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Kubernetes Multi Region Clustering using DNS

This document is specific to dynamic discovery with DNS_PING and is an extension of PingFederate Cluster Across Multiple Kubernetes Clusters. This is the recommended approach for GA PingFederate 10.2+

Overview

PingFederate DNS PING MultiRegion Deployment Diagram

The PingIdentity PingFederate Docker image default instance/server/default/conf/tcp.xml file points to DNS_PING. Once you have two peered Kubernetes clusters, to span a PingFederate cluster across becomes easy. A single pingfederate cluster using DNS_PING queries a local headless service. In this example we use externalDNS to give an externalName to the headless service. externalDNS makes a corresponding record on AWS Route53 and constantly updates it with container ips of the backend PF engines.

External DNS

if unable to use externalDNS, another way to expose the headless service across clusters is needed. HAProxy may be viable.

What You'll Do

  • Edit the externalName of the pingfederate-cluster service and the DNS_QUERY_LOCATION variable as needed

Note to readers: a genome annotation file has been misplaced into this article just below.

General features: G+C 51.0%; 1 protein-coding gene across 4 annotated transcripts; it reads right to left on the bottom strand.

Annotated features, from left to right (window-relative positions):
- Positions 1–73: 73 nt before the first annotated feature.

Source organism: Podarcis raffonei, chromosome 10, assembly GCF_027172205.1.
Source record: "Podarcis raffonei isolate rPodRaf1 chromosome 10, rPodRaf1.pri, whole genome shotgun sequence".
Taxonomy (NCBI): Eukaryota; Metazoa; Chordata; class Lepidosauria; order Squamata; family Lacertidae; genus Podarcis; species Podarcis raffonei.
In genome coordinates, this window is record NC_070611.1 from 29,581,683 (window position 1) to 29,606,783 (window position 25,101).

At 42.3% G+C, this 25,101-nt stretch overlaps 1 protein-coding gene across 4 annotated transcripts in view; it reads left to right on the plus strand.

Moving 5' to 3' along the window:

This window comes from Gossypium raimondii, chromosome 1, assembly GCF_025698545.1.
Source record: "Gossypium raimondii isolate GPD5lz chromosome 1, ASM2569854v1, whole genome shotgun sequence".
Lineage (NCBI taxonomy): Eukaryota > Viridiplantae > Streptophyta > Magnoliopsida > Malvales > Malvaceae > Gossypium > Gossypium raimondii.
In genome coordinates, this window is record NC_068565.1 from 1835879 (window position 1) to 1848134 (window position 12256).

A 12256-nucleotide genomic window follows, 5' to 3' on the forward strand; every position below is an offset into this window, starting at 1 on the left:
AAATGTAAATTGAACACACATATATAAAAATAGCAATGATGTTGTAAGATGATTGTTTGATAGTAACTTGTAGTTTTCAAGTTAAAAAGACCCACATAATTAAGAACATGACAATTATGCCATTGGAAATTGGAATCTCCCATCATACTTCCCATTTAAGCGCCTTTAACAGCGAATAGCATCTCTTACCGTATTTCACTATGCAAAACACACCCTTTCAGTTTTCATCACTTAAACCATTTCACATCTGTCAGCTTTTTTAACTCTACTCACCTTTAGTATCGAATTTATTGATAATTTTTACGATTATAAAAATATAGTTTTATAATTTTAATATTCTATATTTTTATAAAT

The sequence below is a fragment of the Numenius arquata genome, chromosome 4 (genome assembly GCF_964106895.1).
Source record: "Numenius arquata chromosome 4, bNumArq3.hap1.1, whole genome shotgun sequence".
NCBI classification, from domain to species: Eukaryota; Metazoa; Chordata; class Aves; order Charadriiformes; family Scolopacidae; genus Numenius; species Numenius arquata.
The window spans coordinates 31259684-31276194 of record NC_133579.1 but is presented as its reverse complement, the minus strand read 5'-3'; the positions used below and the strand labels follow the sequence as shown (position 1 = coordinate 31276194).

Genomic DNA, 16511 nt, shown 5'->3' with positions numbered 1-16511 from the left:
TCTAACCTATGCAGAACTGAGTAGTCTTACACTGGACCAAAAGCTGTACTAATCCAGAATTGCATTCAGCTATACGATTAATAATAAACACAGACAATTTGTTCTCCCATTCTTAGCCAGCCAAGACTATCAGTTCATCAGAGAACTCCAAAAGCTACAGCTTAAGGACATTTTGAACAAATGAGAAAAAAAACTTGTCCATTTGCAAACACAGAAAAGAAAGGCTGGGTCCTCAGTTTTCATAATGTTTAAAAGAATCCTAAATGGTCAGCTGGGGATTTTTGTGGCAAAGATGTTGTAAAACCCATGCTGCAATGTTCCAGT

search on the files for # CHANGEME

  • Deploy the clusters
  • Cleanup

Running

Prerequisites

Clone the getting-started Repository to get the Kubernetes yaml and configuration files for the exercise (20-kubernetes/14-dns-pingfederate-multiregion), then:

  1. Look through the files, there are embedded comments to explain the purpose of its structure.

  2. Fix the first un-commented line under any # CHANGEME in the files. This will be the Kubernetes namespace and the will be the externalName of the pingfederate-cluster service.

  3. Deploy the first cluster

    kubectl apply -f 01-east.yaml
    
  4. Wait for the pingfederate-admin pod to be running, then validate you can log into the console. You can port-forward the admin service and look at clustering via the admin console.

    kubectl port-forward svc/pingfederate 9999:9999
    
  5. If you have console access to AWS Route53, you should be able to find the externalName specified and see the IPs of your containers.

  6. Switch Kubernetes context to second cluster

  7. Deploy the second cluster

    kubectl apply -f 02-west.yaml
    

Cleanup Clusters

kubectl delete -f 02-west.yaml

Switch Kubernetes context to second cluster

kubectl delete -f 01-east.yaml